The first factor, height of the center of gravity, is easy to understand. The lower the combined center of gravity the more stable the position, so it’s easy to see that once again low positions under the weight are advantageous. It is also clear that the squat is better in this respect. What about the size of the base? The larger your base the more stable the position and, contrary to popular belief, the base for the squat is generally larger than the base for the split. This comment may be challenged but a glance at the illustration will prove my point. These are for an average lifter of 5’8” in height. The only factor which favors split lifters is the third one and even here there are vital differences.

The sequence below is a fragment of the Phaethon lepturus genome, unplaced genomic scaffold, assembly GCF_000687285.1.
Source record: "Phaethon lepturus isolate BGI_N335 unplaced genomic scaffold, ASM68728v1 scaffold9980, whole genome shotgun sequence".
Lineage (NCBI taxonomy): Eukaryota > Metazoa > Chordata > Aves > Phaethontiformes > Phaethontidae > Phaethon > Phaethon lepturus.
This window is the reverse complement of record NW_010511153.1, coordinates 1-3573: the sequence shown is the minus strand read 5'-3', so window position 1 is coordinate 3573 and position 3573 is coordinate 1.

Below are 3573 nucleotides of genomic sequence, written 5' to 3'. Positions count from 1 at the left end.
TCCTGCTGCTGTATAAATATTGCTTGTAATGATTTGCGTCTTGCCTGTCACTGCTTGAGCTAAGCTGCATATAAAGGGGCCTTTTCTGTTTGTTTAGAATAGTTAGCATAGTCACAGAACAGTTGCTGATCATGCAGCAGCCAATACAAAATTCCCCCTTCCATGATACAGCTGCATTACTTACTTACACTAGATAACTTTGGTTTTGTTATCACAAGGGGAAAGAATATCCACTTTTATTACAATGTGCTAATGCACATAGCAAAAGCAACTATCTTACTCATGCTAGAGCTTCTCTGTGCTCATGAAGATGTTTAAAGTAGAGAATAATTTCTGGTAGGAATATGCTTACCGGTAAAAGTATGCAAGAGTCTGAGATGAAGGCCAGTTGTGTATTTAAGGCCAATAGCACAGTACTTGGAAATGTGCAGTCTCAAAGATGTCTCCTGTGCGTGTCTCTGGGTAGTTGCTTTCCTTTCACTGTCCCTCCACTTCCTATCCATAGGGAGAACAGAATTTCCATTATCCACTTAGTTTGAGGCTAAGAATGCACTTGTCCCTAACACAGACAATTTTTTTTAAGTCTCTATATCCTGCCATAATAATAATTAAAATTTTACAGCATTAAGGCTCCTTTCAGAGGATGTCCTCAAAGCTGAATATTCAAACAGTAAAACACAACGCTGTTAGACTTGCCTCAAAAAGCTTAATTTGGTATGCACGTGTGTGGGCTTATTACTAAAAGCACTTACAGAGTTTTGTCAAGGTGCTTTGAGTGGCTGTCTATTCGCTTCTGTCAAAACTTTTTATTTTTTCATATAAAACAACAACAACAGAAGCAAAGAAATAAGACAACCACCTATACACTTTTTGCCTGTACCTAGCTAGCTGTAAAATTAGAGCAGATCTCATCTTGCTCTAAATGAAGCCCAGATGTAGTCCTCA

The drawings show how the squatter has more lateral stability while the splitter has better balance fore and aft. The latter gives most trouble to lifters and furthermore sideways adjustments to save lifts are possible for a splitter, but once a squatter goes down, foot movements can seldom be used to save a lift.
The other advantage of the split is that a lifter can adjust himself OVER his base quite easily. You will perhaps see that the lifter moves slightly SIDEWAYS as well as forward and downward toward his front feet. This is always evident in a good low split. Be warned however, it happens to an undesirable extent where the lifter splits too diagonally. Always try to get your feet splitting directly forward and backward rather than diagonally. This means in a straight line forward and back from their starting position. IT DOES NOT MEAN FINISHING WITH FEET ON A STRAIGHT LINE – THIS IS A BAD FAULT.